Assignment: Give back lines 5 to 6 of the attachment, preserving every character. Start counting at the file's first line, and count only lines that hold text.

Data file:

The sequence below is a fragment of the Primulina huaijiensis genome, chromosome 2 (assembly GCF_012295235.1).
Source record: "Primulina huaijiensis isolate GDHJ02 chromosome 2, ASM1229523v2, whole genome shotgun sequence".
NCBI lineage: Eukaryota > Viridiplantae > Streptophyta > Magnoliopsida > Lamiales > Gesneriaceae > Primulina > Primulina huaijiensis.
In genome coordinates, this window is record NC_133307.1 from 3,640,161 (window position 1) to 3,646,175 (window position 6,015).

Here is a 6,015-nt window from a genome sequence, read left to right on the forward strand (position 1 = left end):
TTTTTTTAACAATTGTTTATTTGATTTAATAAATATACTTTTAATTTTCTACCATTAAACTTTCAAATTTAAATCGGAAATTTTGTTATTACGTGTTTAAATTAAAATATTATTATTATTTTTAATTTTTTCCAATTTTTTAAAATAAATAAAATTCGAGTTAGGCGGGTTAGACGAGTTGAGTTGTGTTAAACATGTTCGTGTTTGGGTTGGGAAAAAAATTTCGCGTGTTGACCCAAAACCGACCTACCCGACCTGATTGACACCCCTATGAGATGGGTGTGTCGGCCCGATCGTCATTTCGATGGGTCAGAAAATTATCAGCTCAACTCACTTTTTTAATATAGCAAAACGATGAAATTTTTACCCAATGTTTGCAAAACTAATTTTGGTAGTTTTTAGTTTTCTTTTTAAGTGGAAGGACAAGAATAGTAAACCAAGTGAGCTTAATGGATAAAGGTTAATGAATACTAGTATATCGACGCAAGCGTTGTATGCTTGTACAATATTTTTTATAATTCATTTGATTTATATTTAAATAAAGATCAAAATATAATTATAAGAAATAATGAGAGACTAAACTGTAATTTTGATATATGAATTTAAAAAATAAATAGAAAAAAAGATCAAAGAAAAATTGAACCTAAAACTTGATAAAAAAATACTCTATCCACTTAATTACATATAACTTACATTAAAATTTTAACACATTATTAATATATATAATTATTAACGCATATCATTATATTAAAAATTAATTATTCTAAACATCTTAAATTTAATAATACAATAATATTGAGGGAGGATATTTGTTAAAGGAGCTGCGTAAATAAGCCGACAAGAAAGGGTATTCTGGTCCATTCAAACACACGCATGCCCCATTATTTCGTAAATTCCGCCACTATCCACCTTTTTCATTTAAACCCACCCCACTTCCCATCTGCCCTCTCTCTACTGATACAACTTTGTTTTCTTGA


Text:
Here is a 6,015-nt window from a genome sequence, read left to right on the forward strand (position 1 = left end):
TTTTTTTAACAATTGTTTATTTGATTTAATAAATATACTTTTAATTTTCTACCATTAAACTTTCAAATTTAAATCGGAAATTTTGTTATTACGTGTTTAAATTAAAATATTATTATTATTTTTAATTTTTTCCAATTTTTTAAAATAAATAAAATTCGAGTTAGGCGGGTTAGACGAGTTGAGTTGTGTTAAACATGTTCGTGTTTGGGTTGGGAAAAAAATTTCGCGTGTTGACCCAAAACCGACCTACCCGACCTGATTGACACCCCTATGAGATGGGTGTGTCGGCCCGATCGTCATTTCGATGGGTCAGAAAATTATCAGCTCAACTCACTTTTTTAATATAGCAAAACGATGAAATTTTTACCCAATGTTTGCAAAACTAATTTTGGTAGTTTTTAGTTTTCTTTTTAAGTGGAAGGACAAGAATAGTAAACCAAGTGAGCTTAATGGATAAAGGTTAATGAATACTAGTATATCGACGCAAGCGTTGTATGCTTGTACAATATTTTTTATAATTCATTTGATTTATATTTAAATAAAGATCAAAATATAATTATAAGAAATAATGAGAGACTAAACTGTAATTTTGATATATGAATTTAAAAAATAAATAGAAAAAAAGATCAAAGAAAAATTGAACCTAAAACTTGATAAAAAAATACTCTATCCACTTAATTACATATAACTTACATTAAAATTTTAACACATTATTAATATATATAATTATTAACGCATATCATTATATTAAAAATTAATTATTCTAAACATCTTAAATTTAATAATACAATAATATTGAGGGAGGATATTTGTTAAAGGAGCTGCGTAAATAAGCCGACAAGAAAGGGTATTCTGGTCCATTCAAACACACGCATGCCCCATTATTTCGTAAATTCCGCCACTATCCACCTTTTTCATTTAAACCCACCCCACTTCCCATCTGCCCTCTCTCTACTGATACAACTTTGTTTTCTTGA